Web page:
Half of pupils expelled from schools have a mental health issue, according to a think tank's analysis.

The Institute for Public Policy Research (IPPR) said official figures showed that 99% of pupils permanently excluded from mainstream schools fail to gain the five good GCSEs required by many employers.

According to IPPR estimates, 63% of the prison population was excluded from school at some point.

One in every two excluded pupils experience recognised mental health problems, compared with one in 50 pupils in the wider population according to the interim findings of a major study by the IPPR.

Estimates suggest this might be as high as 100% once undiagnosed problems are taken into account, the left-of-centre think tank said.

IPPR associate fellow Kiran Gill, founder of The Difference campaign on the issue, said: "Theresa May says she is committed to improving mental health of young people. Addressing the most vulnerable children being thrown out of England's schools is a good place to start.

"Because unequal treatment of mental health may be an injustice, but the discrimination of school exclusions is a crime.

"The Difference is fighting to break the link between school exclusion and social exclusion in a burningly injust system, and ensure vulnerable young people get the good quality schooling they need to change their lives and trajectories.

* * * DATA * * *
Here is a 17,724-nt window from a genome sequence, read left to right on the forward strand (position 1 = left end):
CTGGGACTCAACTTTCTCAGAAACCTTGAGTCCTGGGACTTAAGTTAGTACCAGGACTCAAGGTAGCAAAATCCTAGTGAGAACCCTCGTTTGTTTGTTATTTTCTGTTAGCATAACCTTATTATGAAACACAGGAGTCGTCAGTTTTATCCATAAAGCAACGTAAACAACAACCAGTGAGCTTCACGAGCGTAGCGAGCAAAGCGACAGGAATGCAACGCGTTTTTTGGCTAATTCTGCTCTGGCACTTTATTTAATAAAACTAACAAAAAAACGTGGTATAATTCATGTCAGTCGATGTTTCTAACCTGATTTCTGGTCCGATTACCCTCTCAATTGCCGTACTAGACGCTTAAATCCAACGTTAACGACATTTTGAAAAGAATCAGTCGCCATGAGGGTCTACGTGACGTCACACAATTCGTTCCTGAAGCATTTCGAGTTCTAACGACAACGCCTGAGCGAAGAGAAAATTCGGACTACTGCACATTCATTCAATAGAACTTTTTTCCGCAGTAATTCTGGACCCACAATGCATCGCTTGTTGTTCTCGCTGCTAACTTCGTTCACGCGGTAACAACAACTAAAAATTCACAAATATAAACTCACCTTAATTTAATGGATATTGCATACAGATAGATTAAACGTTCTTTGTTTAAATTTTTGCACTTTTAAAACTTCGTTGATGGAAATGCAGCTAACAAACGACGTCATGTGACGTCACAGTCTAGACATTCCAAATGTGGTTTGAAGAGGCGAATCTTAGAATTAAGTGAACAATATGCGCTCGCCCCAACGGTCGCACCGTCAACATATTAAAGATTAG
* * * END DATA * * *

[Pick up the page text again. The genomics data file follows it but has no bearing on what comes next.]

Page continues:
"If the Government is serious about real action on mental health, there needs to be dedicated funding and thought-through solutions rather than sticking plasters on the symptoms of the problem."

The IPPR's findings will be published in a final report in September, which will recommend a new route into teaching focusing closely on mental health.

A Department for Education spokeswoman said: "Any decision to exclude must be lawful, reasonable and fair and we are clear permanent exclusion should only be used as a last resort, in response to a serious breach or persistent breaches of the school's behaviour policy.

"This Government is committed to working with local authorities and schools to ensure children in alternative provision receive a high-quality education.

"We are strengthening the links between schools and NHS mental health staff and have announced plans for every secondary school to be offered mental health first aid training. Later this year we will publish a green paper with proposals for further improving mental health services."

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